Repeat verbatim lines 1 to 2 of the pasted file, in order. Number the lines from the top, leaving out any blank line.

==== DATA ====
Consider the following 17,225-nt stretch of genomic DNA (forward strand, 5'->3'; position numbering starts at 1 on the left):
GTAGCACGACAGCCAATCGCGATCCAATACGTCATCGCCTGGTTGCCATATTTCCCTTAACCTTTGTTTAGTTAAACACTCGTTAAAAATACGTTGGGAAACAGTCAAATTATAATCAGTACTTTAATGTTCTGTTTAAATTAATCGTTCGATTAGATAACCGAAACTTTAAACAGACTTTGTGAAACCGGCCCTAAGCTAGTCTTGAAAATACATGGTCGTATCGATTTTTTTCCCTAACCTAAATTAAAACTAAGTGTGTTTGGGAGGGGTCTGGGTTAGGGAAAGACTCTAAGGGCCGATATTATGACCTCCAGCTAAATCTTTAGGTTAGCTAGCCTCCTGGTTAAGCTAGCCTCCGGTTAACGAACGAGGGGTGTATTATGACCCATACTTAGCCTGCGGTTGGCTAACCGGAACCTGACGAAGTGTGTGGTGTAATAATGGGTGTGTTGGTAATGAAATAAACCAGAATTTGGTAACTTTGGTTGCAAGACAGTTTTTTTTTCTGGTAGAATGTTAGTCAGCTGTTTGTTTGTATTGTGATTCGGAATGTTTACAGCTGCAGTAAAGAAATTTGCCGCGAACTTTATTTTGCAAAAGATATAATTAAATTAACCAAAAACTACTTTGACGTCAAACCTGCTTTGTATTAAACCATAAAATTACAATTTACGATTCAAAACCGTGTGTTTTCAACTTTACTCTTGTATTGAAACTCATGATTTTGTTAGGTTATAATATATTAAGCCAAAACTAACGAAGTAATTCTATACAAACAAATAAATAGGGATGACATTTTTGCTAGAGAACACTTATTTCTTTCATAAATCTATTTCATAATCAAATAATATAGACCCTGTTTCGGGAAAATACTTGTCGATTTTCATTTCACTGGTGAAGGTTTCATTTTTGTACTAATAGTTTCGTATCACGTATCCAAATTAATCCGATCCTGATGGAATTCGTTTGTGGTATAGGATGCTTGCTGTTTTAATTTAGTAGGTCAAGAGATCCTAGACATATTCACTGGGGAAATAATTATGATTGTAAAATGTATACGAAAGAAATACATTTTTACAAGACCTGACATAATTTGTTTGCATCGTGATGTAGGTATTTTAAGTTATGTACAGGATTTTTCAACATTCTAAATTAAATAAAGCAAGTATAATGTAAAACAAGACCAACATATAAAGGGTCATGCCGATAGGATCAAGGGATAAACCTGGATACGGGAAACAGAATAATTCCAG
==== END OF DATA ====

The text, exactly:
Consider the following 17,225-nt stretch of genomic DNA (forward strand, 5'->3'; position numbering starts at 1 on the left):
GTAGCACGACAGCCAATCGCGATCCAATACGTCATCGCCTGGTTGCCATATTTCCCTTAACCTTTGTTTAGTTAAACACTCGTTAAAAATACGTTGGGAAACAGTCAAATTATAATCAGTACTTTAATGTTCTGTTTAAATTAATCGTTCGATTAGATAACCGAAACTTTAAACAGACTTTGTGAAACCGGCCCTAAGCTAGTCTTGAAAATACATGGTCGTATCGATTTTTTTCCCTAACCTAAATTAAAACTAAGTGTGTTTGGGAGGGGTCTGGGTTAGGGAAAGACTCTAAGGGCCGATATTATGACCTCCAGCTAAATCTTTAGGTTAGCTAGCCTCCTGGTTAAGCTAGCCTCCGGTTAACGAACGAGGGGTGTATTATGACCCATACTTAGCCTGCGGTTGGCTAACCGGAACCTGACGAAGTGTGTGGTGTAATAATGGGTGTGTTGGTAATGAAATAAACCAGAATTTGGTAACTTTGGTTGCAAGACAGTTTTTTTTTCTGGTAGAATGTTAGTCAGCTGTTTGTTTGTATTGTGATTCGGAATGTTTACAGCTGCAGTAAAGAAATTTGCCGCGAACTTTATTTTGCAAAAGATATAATTAAATTAACCAAAAACTACTTTGACGTCAAACCTGCTTTGTATTAAACCATAAAATTACAATTTACGATTCAAAACCGTGTGTTTTCAACTTTACTCTTGTATTGAAACTCATGATTTTGTTAGGTTATAATATATTAAGCCAAAACTAACGAAGTAATTCTATACAAACAAATAAATAGGGATGACATTTTTGCTAGAGAACACTTATTTCTTTCATAAATCTATTTCATAATCAAATAATATAGACCCTGTTTCGGGAAAATACTTGTCGATTTTCATTTCACTGGTGAAGGTTTCATTTTTGTACTAATAGTTTCGTATCACGTATCCAAATTAATCCGATCCTGATGGAATTCGTTTGTGGTATAGGATGCTTGCTGTTTTAATTTAGTAGGTCAAGAGATCCTAGACATATTCACTGGGGAAATAATTATGATTGTAAAATGTATACGAAAGAAATACATTTTTACAAGACCTGACATAATTTGTTTGCATCGTGATGTAGGTATTTTAAGTTATGTACAGGATTTTTCAACATTCTAAATTAAATAAAGCAAGTATAATGTAAAACAAGACCAACATATAAAGGGTCATGCCGATAGGATCAAGGGATAAACCTGGATACGGGAAACAGAATAATTCCAG